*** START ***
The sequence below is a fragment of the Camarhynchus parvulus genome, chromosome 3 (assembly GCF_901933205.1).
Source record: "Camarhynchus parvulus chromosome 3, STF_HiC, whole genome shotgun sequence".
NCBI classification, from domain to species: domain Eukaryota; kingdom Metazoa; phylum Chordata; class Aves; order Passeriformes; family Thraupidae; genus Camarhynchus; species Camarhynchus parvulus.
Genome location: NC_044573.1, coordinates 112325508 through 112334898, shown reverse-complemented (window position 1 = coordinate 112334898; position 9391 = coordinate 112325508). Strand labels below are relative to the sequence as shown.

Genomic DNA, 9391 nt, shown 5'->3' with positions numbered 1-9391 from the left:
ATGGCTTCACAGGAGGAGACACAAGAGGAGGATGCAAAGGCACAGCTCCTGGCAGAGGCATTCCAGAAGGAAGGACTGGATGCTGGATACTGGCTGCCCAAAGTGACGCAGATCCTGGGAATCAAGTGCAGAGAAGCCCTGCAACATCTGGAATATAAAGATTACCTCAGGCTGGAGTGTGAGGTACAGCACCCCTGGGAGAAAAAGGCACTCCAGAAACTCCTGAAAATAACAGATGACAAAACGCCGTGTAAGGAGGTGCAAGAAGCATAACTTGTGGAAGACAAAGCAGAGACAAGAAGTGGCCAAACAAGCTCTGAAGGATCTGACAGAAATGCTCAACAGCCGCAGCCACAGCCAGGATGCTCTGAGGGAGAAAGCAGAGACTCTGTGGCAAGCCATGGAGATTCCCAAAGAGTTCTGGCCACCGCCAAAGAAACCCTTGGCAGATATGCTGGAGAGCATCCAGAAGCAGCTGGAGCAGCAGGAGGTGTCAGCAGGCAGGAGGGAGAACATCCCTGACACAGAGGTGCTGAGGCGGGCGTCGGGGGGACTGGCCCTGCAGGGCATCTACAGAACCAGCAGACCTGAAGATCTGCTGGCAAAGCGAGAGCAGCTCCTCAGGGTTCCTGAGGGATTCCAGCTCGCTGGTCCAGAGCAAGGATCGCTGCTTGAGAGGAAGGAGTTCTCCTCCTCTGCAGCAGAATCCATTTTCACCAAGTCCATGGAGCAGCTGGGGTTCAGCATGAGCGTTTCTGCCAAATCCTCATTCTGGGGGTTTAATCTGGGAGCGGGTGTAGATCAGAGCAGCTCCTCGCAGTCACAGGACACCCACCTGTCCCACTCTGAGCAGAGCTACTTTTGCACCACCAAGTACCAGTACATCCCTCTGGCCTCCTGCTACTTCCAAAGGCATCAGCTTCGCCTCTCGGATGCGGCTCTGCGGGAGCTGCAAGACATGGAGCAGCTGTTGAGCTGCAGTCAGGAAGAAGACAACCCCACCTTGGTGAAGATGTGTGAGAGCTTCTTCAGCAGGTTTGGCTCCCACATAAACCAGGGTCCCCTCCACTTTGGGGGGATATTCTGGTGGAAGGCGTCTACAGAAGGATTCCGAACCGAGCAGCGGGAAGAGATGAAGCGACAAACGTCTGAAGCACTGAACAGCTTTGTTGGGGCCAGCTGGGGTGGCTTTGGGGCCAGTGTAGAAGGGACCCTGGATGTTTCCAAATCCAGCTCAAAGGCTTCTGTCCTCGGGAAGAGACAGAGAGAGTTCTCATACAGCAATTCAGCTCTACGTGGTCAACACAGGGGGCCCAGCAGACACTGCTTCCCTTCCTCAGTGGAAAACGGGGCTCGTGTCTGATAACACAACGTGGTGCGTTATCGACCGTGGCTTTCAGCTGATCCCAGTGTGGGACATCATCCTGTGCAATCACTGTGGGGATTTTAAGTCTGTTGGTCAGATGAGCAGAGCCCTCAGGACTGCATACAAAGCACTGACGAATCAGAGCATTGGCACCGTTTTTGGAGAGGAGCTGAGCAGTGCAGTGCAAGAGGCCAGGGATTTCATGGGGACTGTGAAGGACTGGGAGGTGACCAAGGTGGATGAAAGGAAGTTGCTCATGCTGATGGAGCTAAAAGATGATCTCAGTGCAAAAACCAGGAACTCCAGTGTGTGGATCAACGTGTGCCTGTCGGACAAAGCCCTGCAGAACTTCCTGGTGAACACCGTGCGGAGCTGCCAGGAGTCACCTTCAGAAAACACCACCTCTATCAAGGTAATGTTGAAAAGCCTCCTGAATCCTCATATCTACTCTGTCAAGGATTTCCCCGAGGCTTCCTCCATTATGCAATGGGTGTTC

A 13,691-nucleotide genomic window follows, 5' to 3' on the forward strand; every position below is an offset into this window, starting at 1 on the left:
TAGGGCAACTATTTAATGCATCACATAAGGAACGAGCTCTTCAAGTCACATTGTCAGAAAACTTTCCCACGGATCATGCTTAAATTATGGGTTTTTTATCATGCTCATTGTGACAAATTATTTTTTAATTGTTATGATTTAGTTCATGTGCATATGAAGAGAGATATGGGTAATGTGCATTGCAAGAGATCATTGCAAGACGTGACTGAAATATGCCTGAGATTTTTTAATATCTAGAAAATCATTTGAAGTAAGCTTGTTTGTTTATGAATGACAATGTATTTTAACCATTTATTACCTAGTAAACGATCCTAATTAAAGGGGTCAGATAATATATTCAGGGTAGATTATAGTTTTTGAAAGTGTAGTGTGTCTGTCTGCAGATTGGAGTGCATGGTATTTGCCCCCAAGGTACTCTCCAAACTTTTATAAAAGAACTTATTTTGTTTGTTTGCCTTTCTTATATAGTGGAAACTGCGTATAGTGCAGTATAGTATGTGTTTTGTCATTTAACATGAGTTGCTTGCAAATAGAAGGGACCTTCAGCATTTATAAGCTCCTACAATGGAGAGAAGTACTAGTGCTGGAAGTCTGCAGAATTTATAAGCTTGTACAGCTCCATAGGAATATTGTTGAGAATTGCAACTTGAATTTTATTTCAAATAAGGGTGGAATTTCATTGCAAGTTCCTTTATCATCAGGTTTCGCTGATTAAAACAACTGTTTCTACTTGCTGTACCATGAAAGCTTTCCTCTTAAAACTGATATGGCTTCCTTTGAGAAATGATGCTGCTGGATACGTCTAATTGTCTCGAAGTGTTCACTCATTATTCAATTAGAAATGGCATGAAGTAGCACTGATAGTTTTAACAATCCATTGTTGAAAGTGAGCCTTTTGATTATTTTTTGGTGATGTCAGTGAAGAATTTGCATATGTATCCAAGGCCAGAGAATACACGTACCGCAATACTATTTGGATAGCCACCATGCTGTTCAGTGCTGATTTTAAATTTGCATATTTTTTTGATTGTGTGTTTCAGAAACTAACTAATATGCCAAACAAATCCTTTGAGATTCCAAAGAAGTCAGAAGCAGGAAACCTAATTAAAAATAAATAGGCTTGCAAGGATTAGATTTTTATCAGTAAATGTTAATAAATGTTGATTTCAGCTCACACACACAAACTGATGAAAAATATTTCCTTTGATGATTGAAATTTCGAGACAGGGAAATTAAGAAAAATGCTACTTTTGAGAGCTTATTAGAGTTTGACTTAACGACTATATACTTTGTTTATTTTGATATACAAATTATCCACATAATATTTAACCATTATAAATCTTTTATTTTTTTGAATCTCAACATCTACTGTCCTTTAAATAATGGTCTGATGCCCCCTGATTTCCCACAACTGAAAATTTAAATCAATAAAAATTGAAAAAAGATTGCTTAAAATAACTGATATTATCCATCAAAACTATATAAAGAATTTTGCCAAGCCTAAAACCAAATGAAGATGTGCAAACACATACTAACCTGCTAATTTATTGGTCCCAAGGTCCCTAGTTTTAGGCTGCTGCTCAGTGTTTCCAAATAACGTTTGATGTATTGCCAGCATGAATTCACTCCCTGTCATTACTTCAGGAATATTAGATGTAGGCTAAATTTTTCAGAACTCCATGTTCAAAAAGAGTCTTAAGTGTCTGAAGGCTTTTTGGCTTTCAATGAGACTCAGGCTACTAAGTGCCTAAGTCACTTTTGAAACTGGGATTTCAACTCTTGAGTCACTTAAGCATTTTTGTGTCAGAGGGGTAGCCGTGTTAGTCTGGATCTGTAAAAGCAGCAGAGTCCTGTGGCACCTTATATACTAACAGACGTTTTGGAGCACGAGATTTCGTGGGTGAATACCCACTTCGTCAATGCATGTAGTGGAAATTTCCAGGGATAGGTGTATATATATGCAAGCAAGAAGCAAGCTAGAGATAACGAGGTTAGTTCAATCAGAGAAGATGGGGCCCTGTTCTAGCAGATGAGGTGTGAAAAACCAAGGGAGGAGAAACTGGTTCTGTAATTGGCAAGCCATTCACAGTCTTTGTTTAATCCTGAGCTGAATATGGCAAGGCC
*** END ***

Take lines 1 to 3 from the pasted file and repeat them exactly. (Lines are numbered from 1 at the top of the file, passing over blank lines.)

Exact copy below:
The sequence below is a fragment of the Camarhynchus parvulus genome, chromosome 3 (assembly GCF_901933205.1).
Source record: "Camarhynchus parvulus chromosome 3, STF_HiC, whole genome shotgun sequence".
NCBI classification, from domain to species: domain Eukaryota; kingdom Metazoa; phylum Chordata; class Aves; order Passeriformes; family Thraupidae; genus Camarhynchus; species Camarhynchus parvulus.